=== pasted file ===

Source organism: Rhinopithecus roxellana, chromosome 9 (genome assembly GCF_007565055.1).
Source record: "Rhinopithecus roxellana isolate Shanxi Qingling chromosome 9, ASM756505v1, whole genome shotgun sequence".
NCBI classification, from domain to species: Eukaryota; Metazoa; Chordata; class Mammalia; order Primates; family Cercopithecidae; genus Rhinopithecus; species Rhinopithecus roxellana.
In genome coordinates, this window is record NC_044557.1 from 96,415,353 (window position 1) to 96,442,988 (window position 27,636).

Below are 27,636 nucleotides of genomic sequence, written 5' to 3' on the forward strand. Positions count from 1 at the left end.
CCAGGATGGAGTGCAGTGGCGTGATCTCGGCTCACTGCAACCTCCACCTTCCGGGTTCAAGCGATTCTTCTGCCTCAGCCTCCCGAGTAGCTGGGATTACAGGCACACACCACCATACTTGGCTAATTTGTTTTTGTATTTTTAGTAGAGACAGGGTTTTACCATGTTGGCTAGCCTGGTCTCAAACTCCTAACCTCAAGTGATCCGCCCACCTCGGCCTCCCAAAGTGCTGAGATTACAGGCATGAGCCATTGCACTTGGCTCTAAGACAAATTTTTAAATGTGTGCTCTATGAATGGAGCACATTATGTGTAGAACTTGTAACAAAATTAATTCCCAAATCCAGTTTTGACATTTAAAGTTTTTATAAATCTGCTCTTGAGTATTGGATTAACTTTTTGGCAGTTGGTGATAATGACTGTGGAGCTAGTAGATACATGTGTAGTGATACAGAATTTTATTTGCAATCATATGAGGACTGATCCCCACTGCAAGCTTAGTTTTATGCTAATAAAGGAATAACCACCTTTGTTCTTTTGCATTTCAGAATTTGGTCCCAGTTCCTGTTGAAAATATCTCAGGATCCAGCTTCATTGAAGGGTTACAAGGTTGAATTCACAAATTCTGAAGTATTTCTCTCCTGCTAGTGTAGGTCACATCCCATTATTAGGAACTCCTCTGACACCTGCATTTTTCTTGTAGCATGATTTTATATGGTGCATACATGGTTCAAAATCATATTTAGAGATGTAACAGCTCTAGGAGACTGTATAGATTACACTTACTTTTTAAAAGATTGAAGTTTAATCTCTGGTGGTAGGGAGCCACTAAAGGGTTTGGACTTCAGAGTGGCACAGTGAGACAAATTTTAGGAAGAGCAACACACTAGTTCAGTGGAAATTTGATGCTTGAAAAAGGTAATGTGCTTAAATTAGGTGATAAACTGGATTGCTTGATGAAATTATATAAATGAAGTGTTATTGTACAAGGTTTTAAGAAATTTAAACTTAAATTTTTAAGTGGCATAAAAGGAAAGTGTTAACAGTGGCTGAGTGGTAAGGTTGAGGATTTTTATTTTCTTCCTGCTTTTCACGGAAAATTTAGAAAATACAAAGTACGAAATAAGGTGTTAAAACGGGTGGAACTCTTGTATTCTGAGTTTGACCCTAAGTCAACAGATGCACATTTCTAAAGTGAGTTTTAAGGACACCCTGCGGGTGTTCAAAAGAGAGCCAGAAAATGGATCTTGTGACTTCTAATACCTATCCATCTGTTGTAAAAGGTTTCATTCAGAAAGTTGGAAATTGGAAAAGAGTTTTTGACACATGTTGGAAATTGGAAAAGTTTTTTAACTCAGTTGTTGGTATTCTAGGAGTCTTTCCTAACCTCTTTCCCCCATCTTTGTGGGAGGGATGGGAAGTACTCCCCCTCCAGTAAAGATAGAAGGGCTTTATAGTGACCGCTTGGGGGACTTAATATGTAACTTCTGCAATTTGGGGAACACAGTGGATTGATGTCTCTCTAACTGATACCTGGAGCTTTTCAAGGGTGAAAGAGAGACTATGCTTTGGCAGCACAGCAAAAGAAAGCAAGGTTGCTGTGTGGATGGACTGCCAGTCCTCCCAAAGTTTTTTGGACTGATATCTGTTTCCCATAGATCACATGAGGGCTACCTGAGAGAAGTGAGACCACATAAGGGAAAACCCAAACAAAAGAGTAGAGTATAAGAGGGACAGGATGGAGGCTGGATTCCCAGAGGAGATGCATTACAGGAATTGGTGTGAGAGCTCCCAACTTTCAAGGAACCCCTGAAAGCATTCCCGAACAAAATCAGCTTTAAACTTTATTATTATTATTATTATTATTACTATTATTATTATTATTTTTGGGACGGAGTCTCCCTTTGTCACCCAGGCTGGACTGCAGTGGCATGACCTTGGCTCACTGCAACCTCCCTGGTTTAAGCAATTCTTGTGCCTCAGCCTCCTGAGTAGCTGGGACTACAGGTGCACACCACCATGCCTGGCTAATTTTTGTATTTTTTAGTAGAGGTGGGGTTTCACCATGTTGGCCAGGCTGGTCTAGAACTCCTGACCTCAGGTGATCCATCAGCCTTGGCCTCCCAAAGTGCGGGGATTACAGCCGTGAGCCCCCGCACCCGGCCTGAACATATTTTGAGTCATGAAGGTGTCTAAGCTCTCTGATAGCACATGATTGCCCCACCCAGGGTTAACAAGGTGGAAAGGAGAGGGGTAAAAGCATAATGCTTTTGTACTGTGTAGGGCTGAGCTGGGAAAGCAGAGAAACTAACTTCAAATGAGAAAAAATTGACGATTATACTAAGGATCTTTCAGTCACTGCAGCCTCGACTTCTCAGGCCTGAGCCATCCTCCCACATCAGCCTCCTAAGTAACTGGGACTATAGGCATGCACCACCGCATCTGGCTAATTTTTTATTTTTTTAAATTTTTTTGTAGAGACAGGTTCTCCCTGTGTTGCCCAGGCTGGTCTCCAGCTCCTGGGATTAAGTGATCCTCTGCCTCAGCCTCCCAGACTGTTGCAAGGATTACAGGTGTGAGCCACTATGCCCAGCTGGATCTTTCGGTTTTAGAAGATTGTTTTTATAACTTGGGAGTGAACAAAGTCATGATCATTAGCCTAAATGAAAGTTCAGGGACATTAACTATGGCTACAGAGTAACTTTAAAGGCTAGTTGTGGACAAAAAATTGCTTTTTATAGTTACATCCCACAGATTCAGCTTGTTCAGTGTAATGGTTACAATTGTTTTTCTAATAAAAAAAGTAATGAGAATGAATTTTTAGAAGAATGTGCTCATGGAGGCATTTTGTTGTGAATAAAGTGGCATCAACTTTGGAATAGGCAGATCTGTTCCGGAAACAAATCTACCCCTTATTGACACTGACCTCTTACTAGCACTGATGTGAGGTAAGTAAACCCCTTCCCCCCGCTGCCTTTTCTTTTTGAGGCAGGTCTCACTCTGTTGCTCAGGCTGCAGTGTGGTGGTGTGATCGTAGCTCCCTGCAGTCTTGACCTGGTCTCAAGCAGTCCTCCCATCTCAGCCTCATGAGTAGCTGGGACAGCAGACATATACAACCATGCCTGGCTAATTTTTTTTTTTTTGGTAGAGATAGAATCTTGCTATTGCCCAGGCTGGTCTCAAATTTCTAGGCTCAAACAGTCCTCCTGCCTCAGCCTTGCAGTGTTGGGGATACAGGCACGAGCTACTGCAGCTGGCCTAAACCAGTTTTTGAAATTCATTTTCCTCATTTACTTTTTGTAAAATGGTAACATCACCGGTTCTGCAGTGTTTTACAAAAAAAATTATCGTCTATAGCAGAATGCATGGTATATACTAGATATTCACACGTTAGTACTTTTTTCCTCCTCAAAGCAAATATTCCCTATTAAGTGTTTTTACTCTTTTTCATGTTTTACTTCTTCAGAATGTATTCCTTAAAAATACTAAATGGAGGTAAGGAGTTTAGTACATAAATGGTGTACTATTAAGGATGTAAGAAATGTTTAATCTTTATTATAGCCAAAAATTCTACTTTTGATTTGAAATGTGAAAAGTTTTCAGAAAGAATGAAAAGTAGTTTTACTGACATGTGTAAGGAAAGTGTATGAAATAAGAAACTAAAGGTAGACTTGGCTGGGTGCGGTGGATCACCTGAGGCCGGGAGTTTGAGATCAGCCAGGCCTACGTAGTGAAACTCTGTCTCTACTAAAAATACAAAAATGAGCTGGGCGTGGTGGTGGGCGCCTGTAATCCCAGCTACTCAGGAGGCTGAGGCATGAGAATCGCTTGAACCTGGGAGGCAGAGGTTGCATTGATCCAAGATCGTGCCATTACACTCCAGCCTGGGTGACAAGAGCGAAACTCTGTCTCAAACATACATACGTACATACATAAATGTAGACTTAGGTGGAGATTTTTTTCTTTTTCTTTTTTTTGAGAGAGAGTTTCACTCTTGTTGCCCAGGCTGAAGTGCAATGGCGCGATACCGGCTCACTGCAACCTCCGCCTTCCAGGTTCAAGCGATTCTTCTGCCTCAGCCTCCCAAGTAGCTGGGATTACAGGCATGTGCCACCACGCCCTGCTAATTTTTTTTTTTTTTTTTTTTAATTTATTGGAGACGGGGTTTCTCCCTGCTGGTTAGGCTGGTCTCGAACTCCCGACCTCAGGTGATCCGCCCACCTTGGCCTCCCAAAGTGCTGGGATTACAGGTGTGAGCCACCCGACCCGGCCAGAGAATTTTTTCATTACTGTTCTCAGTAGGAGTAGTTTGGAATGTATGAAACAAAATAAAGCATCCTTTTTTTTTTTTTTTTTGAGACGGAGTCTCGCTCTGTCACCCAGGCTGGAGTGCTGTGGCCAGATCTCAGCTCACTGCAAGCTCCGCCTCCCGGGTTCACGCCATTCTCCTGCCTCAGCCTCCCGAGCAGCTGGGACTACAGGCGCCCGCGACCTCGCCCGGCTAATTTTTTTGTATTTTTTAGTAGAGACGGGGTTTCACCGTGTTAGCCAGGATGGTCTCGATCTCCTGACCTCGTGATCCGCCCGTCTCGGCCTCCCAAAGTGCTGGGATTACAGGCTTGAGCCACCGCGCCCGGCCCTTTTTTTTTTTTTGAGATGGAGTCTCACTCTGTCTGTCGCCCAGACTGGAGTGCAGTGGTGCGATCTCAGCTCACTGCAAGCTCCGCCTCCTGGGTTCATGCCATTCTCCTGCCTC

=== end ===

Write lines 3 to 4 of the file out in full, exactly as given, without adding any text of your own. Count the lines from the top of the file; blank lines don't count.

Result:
NCBI classification, from domain to species: Eukaryota; Metazoa; Chordata; class Mammalia; order Primates; family Cercopithecidae; genus Rhinopithecus; species Rhinopithecus roxellana.
In genome coordinates, this window is record NC_044557.1 from 96,415,353 (window position 1) to 96,442,988 (window position 27,636).